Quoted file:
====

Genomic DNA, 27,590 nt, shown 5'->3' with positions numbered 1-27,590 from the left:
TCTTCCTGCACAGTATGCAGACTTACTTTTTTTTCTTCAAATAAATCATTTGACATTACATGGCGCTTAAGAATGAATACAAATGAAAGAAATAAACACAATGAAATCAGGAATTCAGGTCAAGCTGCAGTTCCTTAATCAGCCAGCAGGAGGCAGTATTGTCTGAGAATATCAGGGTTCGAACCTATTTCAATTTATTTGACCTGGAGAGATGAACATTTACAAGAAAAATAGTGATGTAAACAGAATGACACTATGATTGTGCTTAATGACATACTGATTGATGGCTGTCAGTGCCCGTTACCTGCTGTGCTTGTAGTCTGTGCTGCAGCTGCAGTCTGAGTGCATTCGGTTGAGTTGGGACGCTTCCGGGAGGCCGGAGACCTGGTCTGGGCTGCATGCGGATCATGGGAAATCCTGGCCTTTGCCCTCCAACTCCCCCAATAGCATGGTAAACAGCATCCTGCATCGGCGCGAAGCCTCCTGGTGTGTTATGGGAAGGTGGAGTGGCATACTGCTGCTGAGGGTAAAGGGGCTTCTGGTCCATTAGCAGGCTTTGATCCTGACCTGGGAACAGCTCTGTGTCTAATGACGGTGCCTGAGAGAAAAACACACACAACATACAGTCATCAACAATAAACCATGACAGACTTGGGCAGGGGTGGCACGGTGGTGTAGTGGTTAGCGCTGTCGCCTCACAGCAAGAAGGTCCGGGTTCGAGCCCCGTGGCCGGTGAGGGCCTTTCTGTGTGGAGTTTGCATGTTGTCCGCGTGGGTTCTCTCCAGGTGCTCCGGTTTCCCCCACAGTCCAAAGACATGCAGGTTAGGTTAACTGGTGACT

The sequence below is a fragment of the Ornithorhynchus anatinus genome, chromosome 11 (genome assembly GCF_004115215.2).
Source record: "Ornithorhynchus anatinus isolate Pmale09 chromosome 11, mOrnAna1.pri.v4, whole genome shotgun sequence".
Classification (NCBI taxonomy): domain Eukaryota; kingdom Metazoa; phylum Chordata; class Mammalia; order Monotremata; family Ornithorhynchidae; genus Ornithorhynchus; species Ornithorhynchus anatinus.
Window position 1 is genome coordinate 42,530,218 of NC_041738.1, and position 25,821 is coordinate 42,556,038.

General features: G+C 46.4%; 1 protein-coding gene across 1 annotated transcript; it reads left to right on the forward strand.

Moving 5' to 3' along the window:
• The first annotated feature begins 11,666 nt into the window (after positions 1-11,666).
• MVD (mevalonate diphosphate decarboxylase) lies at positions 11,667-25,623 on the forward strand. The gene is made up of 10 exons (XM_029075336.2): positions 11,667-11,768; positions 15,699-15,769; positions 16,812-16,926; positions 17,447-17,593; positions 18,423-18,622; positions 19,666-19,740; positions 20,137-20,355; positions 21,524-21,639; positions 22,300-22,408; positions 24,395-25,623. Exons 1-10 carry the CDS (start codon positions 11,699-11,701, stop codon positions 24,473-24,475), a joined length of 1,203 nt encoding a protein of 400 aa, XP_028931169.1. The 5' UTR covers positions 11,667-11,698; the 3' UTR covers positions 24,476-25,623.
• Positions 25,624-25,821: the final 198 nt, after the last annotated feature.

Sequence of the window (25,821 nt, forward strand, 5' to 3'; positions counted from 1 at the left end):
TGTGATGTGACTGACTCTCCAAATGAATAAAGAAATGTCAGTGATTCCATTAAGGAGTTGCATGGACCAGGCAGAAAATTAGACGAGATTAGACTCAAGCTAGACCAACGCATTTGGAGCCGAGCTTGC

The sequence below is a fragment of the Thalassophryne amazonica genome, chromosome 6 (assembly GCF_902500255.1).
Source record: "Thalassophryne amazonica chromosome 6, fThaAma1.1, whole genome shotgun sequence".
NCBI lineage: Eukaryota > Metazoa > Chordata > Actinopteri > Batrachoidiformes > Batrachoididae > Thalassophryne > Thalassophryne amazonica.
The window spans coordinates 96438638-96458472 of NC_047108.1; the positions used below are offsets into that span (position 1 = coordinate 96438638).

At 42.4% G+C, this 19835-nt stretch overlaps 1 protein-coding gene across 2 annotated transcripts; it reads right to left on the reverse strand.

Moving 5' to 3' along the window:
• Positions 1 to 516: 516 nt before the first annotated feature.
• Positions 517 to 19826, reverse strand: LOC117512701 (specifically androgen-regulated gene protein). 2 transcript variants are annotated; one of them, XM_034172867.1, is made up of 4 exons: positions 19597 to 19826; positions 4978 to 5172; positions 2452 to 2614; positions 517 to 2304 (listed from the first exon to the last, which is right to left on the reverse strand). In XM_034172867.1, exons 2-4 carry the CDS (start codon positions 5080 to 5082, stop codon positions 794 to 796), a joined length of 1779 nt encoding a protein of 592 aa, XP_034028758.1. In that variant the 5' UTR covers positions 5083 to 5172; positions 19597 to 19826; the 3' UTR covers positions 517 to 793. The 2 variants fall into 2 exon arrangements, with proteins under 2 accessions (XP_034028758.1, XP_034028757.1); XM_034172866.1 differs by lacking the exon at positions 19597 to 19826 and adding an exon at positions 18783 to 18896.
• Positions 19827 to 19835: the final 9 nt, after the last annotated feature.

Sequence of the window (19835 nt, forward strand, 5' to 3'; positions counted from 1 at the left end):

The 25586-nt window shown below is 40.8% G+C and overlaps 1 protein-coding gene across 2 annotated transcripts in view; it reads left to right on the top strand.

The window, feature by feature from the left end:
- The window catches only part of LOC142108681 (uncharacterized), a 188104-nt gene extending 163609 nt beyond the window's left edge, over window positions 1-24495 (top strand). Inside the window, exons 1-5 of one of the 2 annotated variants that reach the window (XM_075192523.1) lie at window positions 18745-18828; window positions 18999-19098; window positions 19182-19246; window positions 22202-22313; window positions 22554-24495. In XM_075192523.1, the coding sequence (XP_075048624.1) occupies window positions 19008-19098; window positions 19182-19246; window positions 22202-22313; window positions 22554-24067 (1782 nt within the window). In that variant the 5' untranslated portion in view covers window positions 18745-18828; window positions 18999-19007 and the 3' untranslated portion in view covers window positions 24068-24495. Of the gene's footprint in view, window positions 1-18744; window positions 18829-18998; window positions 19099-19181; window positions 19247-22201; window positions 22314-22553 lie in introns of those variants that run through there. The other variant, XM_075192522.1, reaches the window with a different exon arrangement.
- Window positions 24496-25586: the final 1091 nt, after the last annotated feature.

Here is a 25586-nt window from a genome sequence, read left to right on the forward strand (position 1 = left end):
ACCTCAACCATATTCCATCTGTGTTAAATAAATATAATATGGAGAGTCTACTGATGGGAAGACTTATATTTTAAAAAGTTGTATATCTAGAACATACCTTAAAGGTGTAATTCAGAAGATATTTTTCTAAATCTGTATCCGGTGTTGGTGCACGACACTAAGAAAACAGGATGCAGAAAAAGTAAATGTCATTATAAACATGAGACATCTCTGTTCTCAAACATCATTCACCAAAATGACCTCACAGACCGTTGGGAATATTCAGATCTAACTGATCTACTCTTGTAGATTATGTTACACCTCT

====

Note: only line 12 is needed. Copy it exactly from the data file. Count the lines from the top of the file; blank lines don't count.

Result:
Sequence of the window (25,821 nt, forward strand, 5' to 3'; positions counted from 1 at the left end):